I can do something that God can’t. Some people try to solve this particular puzzle
by saying that sin is necessarily a failure, so therefore, a perfect being can’t do it. Others say that, even though God might do
something that would be a sin if a human did it, the idea of ‘sin’ simply doesn’t apply to God.
Perhaps because, given his omnibenevolence, everything God does is inherently good. Now, many philosophers find this solution troubling,
because it kinda makes God’s goodness vacuous. After all, it basically means that saying
“God did a thing” would be the same thing as saying “God did a good thing,” because
ipso facto, anything God does is good. And if that’s the case, then his goodness
doesn’t have any real meaning. Yet another possible contradiction presents itself in the belief that the omni-God is also a personal God. Many people find it difficult to suppose that
God could be omnitemporal and omniscient, yet still have a personal relationship with
his creatures. It’s hard to understand how God could relate to us – or feel the way we feel – if he doesn’t experience time as we do: If he
already knows what’s going to happen, how could he ever be surprised,
or change his mind? And if god is omnitemporal, is it even possible
that he could be moved to respond to our prayers? Let’s look at this idea up close in this week’s
Flash Philosophy. To the Thought Bubble! When people talk about praying for something
to happen, or to not happen, or are otherwise making a request of God, they’re making
what are known as petitionary prayers. When you pray in this way, you’re asking
God for something – to help you pass a test, or to save a loved one who’s in danger,
or to make sure the Patriots win the game. Contemporary American philosopher Eleanor
Stump argues that we have no reason to think that asking God for something would actually
make a difference. She thinks about it like this:
If God knows everything, including the future – which he does, if he’s omniscient – – and if God has the power to bring about any state of affairs – which he does, if he’s omnipotent – – and if he always wants to bring about the best state of affairs – which he does, if he’s omnibenevolent – – then God has already decided what’s going to happen in every single case. To everyone. Always. So either your prayer is asking God to do
something he was already going to do, in which case your prayer was kind of a waste of time. Or your prayer is asking God to do something
he has already decided not to do, because it wasn’t actually the best thing.
Sorry Patriots. And in that case, even if God would change
his mind, based on your prayer, you wouldn’t want him to, because it would actually make
things worse than they would’ve been if you’d just let God do his thing. In other words, if God knows what’s best,
why would you want to change his mind?! Now, Stump suggests that there might be some
value in the asking, even if the prayer doesn’t actually change what’s going to happen.
Maybe you agree with her. But at this point, it should be clear just
how many problems there are in the divine attributes, when you think about them. Thanks,
Thought Bubble! Thomas Aquinas – the thinker who’s largely
responsible for the traditional divine attributes we think of today – responded to these sorts
of puzzles by saying that all of this speculation of What God Is Like is just analogical predication. Basically, Aquinas said that we can’t
predicate, or assert, anything about God, because he’s so far beyond our understanding. When we speak of God, Aquinas said,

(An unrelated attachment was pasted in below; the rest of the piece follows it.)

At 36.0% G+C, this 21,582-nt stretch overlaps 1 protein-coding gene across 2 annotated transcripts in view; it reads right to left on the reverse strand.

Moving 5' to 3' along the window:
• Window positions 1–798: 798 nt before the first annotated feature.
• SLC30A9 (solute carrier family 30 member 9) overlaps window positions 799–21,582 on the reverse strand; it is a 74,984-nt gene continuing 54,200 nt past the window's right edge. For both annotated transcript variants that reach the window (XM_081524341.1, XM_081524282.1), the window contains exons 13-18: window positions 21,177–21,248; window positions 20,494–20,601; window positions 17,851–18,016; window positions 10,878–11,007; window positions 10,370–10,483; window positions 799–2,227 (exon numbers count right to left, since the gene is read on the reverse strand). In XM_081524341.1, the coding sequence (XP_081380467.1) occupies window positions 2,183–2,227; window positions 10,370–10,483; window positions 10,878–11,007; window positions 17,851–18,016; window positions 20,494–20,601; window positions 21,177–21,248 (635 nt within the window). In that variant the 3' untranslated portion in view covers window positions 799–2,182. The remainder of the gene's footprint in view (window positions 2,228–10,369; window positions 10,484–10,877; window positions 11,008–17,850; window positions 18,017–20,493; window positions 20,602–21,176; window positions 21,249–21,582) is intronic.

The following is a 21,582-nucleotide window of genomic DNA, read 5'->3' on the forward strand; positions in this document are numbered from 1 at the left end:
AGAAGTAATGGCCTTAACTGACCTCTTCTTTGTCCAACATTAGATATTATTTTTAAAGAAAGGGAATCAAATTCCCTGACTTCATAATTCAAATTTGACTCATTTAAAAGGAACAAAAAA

we never say anything that’s true. Instead, we have to speak entirely in
analogies, because that’s all we can do. So, God isn’t literally our father, for example, but we can understand his role for us as being father-like. Because that’s as close as we can get to really understanding what what he is. Or think of it this way: People in south Florida
might say it’s cold when the temperature dips into the fifties, but in Alaska, it’s
not cold until it’s well below zero. But both of those frames of reference are
more similar to each other than they are to the cold that is absolute zero, which is about
negative 273 degrees celsius. You might even say that absolute-zero cold and
negative 10-degree cold are not even the same thing. But we use the one word – “cold” – to
describe them both, as a kind of analogical way of talking about something that defies
our complete and personal understanding. So, Aquinas basically said not to worry about
all of these puzzles, because none of these things we say about God is more than an approximation
– a little analogue that our tiny little minds can come up with, so that we can talk
about an infinite being. Now, there are other thinkers, particularly
in modern times, who point out that none of the traditional divine attributes is in the
Bible anyway. So, maybe God isn’t an omni-God. Maybe he’s more like a superhero. He can
be way smarter than us, way more powerful than us, way more good than us. But still
not perfect. This seems like sacrilege to a lot of people,
but some philosophers argue that it’s more compatible with the God of the Bible. After all, in the Bible, we see God doing
very human things, like walking in the garden, getting angry, being surprised, and changing
his mind. So, it could be possible that God actually
does hate cilantro or is a big fan of Amethyst. That’s the kind of stuff that we, as philosophers, get to ponder – kindly and thoughtfully in the comments. Today we learned about the traditional divine
attributes – omnipotence, omniscience, omnitemporality, and omnibenevolence – and the puzzles that
they create for our understanding of God. We also explored some possible solutions to
those puzzles, from Aquinas’ ideas of analogical predication, to the work of Eleanor Stump. This episode is brought to you by Squarespace.